I read this just as pure crime fiction and enjoyed it as such, but I agree with you about being perplexed as to why it made the splash it did. I haven’t read it for years and following the success of ‘The Goldfinch’ (which I also think could well lose a couple of hundred pages) I had thought about going back and re-reading, but perhaps I would be better advised just to let my positive memories remain.

  4. Deb says:

    I had the same reaction–a good book, but no more psychologically fraught or perceptive than a Ruth Rendell/Barbara Vine. I think perhaps the amount of critical accolades the book received is an indication of how little good crime fiction mainstream critics read. I had the same reaction to Gone Girl, which I have dubbed “a mystery/thriller for people who haven’t read too many of either.”

    • Teresa says:

      Yeah, I wonder how many of the critics who were blown away by this had read Barbara Vine or similar authors. I think, too, a lot of classics geeks liked that angle, which I can understand.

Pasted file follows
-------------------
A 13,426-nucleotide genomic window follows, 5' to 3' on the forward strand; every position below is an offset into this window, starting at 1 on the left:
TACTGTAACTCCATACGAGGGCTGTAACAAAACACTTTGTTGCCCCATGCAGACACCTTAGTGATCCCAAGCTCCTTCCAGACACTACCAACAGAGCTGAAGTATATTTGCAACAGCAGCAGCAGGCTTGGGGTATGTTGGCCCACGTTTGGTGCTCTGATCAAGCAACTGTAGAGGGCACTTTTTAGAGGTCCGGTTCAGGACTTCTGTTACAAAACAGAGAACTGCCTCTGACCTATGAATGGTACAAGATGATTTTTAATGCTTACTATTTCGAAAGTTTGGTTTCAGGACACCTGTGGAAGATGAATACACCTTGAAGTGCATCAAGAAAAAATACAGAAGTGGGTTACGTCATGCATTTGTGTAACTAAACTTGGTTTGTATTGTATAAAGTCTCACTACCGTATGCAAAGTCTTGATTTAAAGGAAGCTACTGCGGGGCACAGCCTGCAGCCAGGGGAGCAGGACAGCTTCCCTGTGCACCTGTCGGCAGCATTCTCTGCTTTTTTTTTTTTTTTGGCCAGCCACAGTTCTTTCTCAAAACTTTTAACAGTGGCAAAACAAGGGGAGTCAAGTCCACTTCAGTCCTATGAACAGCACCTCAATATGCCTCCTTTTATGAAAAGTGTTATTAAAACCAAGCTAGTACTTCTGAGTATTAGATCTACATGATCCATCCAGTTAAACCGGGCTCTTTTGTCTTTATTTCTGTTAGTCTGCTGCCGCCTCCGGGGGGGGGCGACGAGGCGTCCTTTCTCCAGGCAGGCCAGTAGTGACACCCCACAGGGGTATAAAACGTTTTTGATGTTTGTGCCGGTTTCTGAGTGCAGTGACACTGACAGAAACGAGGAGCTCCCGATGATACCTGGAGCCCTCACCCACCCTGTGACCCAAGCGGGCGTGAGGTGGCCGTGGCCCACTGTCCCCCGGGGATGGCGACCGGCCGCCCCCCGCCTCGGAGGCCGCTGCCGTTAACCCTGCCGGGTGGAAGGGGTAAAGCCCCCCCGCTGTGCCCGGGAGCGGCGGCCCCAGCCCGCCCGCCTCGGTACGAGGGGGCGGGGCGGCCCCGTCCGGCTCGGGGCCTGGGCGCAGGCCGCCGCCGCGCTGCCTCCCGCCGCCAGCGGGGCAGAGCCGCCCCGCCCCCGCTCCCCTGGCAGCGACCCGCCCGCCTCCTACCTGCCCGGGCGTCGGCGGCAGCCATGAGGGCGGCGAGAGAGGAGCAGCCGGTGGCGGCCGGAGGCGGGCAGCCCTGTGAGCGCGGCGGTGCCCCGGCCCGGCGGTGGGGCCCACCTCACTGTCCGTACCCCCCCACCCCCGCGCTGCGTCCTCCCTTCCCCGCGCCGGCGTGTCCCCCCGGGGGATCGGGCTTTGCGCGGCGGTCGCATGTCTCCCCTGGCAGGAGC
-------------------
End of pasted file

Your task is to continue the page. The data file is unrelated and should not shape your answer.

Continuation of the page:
Gone Girl’s wicked spin on love and marriage made it feel more original to me than this did.

  5. Annabel (gaskella) says:

    It’s now over 20yrs since I read it, and I can only really remember it being a bit longwinded. Having just read The Goldfinch (also too longwinded), I would like to read The Secret History again. AnotherBookLook’s comment is fascinating!

    • Teresa says:

      I didn’t particularly mind the length, but some trimming wouldn’t have hurt it much either–and might have helped. The length is one reason I’m in no hurry to read The Goldfinch. It sound like something I might enjoy, but I’m not certain enough to set aside time for it.

  6. I don’t think Bennington in the 1980s was exactly the college norm either.